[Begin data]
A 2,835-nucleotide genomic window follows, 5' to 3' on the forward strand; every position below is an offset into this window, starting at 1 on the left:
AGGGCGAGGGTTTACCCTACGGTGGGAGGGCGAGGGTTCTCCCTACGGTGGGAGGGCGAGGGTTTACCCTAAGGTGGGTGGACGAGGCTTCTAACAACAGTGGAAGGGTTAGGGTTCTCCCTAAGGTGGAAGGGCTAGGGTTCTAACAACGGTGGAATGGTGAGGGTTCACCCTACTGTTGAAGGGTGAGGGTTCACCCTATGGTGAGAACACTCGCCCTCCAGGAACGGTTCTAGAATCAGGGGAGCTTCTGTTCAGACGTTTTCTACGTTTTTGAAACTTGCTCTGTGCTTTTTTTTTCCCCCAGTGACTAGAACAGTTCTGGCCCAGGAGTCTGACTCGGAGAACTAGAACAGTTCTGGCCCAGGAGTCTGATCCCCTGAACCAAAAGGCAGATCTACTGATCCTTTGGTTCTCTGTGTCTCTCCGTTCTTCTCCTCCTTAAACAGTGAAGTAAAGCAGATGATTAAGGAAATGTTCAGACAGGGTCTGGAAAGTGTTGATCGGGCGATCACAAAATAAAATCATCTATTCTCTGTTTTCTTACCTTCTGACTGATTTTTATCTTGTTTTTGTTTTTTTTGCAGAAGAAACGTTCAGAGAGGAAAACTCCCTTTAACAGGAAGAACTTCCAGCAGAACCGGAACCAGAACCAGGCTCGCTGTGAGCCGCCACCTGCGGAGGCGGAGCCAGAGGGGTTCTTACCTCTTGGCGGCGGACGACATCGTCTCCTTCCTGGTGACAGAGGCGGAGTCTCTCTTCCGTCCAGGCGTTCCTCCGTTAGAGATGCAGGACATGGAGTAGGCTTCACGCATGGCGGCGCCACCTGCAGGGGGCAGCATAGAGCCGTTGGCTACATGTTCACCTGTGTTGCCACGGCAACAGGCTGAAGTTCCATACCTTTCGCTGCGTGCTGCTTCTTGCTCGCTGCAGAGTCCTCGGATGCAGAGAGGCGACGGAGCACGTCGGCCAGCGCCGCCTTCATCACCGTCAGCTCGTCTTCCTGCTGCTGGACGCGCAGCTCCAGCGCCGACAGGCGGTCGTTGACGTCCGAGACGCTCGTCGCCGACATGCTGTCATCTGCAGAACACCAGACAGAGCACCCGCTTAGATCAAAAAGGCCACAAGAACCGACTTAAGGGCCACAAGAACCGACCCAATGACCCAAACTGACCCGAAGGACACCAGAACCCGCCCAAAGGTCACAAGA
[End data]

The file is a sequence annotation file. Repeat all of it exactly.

A 2,835-nucleotide genomic window follows, 5' to 3' on the forward strand; every position below is an offset into this window, starting at 1 on the left:
AGGGCGAGGGTTTACCCTACGGTGGGAGGGCGAGGGTTCTCCCTACGGTGGGAGGGCGAGGGTTTACCCTAAGGTGGGTGGACGAGGCTTCTAACAACAGTGGAAGGGTTAGGGTTCTCCCTAAGGTGGAAGGGCTAGGGTTCTAACAACGGTGGAATGGTGAGGGTTCACCCTACTGTTGAAGGGTGAGGGTTCACCCTATGGTGAGAACACTCGCCCTCCAGGAACGGTTCTAGAATCAGGGGAGCTTCTGTTCAGACGTTTTCTACGTTTTTGAAACTTGCTCTGTGCTTTTTTTTTCCCCCAGTGACTAGAACAGTTCTGGCCCAGGAGTCTGACTCGGAGAACTAGAACAGTTCTGGCCCAGGAGTCTGATCCCCTGAACCAAAAGGCAGATCTACTGATCCTTTGGTTCTCTGTGTCTCTCCGTTCTTCTCCTCCTTAAACAGTGAAGTAAAGCAGATGATTAAGGAAATGTTCAGACAGGGTCTGGAAAGTGTTGATCGGGCGATCACAAAATAAAATCATCTATTCTCTGTTTTCTTACCTTCTGACTGATTTTTATCTTGTTTTTGTTTTTTTTGCAGAAGAAACGTTCAGAGAGGAAAACTCCCTTTAACAGGAAGAACTTCCAGCAGAACCGGAACCAGAACCAGGCTCGCTGTGAGCCGCCACCTGCGGAGGCGGAGCCAGAGGGGTTCTTACCTCTTGGCGGCGGACGACATCGTCTCCTTCCTGGTGACAGAGGCGGAGTCTCTCTTCCGTCCAGGCGTTCCTCCGTTAGAGATGCAGGACATGGAGTAGGCTTCACGCATGGCGGCGCCACCTGCAGGGGGCAGCATAGAGCCGTTGGCTACATGTTCACCTGTGTTGCCACGGCAACAGGCTGAAGTTCCATACCTTTCGCTGCGTGCTGCTTCTTGCTCGCTGCAGAGTCCTCGGATGCAGAGAGGCGACGGAGCACGTCGGCCAGCGCCGCCTTCATCACCGTCAGCTCGTCTTCCTGCTGCTGGACGCGCAGCTCCAGCGCCGACAGGCGGTCGTTGACGTCCGAGACGCTCGTCGCCGACATGCTGTCATCTGCAGAACACCAGACAGAGCACCCGCTTAGATCAAAAAGGCCACAAGAACCGACTTAAGGGCCACAAGAACCGACCCAATGACCCAAACTGACCCGAAGGACACCAGAACCCGCCCAAAGGTCACAAGA